|Lionel Sanders:||Absolutely. To find out what your limit is requires you to come out next to someone who is just as good as you – or if not better- and they push you. Then you find out, wow, I gave in. I couldn’t go any harder. I don’t think we’re near the limits yet in this sport. I think we’re sort of stagnated and I think it’s changing now, but we’re not near the limits yet. Those guys most definitely did it with ITU, you know what I mean? The new norm for a big ITU race, you’ve got to be running sub 30. Alistair Brownlee started coming out front pack on the swim and then also pushing the bike and running 29 something off of it. I’ve never met the Brownlees, but I did meet Gomez for a brief bit at 70.3 worlds in 2013 and the sense I get from them is, yeah, winning is fun and all, but I’m here to push the limit of this sport and I’m here to test and find out what I’m capable of.
That’s just fantastic. I think we need more of that in long-distance racing. I think we’re definitely going to get it very soon. For me to find out where I can go and the best that I can do is going to require that, absolutely. I’m totally excited for it.
|Bob Babbitt:||We haven’t had a Canadian guy win Kona since Peter Reid, the three-time Ironman world champion from Canada. What would it mean to you to win that race?|
|Lionel Sanders:||I mean it would be amazing. For me this is the pinnacle of triathlon.
I know it’s not kind to the young person, it’s not kind to the weaker swimmer, but I think those are all just mental limits that don’t necessarily exist in the real world. I’d like to find out if I could win it. For me to win it is going to require me to become the best biker and runner in the world. That is my motivation right now. I need to become the best biker and runner in the world. Everyday that’s what I’m trying to do in conjunction with, of course, trying to limit that swim deficit as much as I can.
|Bob Babbitt:||There is lots of technology out there. What do you find works for you?|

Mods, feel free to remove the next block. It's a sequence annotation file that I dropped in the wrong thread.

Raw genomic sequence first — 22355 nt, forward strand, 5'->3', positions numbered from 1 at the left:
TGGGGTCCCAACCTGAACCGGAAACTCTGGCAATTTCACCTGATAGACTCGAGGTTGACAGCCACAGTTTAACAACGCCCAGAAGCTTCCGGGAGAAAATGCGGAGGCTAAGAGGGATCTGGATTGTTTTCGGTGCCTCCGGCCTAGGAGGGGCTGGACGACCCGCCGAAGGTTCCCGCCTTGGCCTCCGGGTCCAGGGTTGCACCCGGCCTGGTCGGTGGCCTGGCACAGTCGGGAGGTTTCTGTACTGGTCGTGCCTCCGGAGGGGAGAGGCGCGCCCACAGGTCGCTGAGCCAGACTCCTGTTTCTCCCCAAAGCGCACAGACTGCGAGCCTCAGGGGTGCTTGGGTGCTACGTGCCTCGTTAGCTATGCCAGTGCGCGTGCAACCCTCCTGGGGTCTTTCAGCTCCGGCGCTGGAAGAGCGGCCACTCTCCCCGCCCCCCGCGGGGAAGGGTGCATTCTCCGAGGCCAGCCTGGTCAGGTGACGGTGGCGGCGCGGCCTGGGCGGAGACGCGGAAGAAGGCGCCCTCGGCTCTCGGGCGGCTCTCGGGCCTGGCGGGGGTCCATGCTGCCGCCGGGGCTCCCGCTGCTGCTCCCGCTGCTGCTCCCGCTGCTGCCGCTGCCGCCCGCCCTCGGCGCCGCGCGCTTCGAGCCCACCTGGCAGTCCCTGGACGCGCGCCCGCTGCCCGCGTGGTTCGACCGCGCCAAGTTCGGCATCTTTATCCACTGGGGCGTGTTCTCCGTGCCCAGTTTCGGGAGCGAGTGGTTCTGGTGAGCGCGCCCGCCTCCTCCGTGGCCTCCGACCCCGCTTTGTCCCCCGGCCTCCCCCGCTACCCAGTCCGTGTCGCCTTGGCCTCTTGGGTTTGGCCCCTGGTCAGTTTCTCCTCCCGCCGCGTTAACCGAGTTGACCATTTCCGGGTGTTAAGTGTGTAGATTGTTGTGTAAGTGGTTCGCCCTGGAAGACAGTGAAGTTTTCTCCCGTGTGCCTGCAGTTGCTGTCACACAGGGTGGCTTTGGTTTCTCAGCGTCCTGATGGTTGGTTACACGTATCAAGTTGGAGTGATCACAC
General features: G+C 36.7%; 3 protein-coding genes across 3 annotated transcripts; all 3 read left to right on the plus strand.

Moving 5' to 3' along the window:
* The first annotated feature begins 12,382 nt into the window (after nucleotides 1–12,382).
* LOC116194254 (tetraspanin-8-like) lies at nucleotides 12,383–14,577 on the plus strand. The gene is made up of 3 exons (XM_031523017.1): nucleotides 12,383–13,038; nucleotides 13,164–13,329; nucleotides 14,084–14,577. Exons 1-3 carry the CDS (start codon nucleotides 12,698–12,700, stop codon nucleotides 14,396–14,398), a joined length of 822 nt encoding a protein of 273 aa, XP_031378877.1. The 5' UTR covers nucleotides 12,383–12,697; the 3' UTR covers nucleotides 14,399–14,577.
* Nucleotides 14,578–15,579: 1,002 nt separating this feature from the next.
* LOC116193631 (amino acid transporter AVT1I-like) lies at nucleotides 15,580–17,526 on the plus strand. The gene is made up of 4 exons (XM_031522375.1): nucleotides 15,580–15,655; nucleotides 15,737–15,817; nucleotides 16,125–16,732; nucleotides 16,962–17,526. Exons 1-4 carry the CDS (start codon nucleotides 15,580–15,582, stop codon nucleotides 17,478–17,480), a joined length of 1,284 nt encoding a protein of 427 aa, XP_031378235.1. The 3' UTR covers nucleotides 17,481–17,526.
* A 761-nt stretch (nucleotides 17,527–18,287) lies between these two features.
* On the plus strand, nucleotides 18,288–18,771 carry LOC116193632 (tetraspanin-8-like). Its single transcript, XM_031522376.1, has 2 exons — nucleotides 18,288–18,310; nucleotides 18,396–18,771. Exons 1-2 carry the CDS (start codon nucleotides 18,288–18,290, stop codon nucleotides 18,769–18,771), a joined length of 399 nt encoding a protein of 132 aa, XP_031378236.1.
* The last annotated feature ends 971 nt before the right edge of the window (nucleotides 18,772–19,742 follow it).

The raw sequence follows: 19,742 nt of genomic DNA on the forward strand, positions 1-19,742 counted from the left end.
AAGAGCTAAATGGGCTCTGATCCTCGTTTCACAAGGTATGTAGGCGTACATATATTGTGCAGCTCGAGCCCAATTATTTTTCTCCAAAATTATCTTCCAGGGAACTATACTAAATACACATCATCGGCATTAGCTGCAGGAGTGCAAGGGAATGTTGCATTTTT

|Lionel Sanders:||I love it all. I do all my training indoors. I do all my biking on the CompuTrainer. I do all my running on the treadmill. I just discovered on the iFit software that I could map courses and I can then use Google maps, upload it to my treadmill, and then it uses Google maps to adjust the elevation up to the elevation of the course while showing me Google satellite images of the course. I ran the whole St. George course numerous times in practice without leaving my little training room.
I’m a huge proponent of the use of technology. I love it. I use my power meter. I’d say actually it’s come to the point with the power meter that it might even be a bad thing because if I lose my power, I’m distraught. I’m so lost. A few times I’ve lost my power and I don’t have a great sense of what type of power I’m pushing and I’ve come to find I push a lot less power. I use the power meter to push myself more than without it.I use the GPS too. I use the Garmin Foot Pod to log my running because I do it all on the treadmill. I use Training Peaks to analyze my data and I love it all.
|Then I’m using the humidifiers, the heaters, sauna and heat lamps. That’s a new addition. One of things I learned in Kona was about the sun. I did all my training indoors and it was super hot. I had the dew point well above 75 for every practice. Yet Kona was still grueling and the piece I neglected was the sun. The sun heats your skin up ridiculously more than just the temperature. My new addition is an infrared heat lamp above the treadmill. It’s just like the sun. It makes you feel like you’re burning alive inside, just like you will feel on the Queen K in Kona.|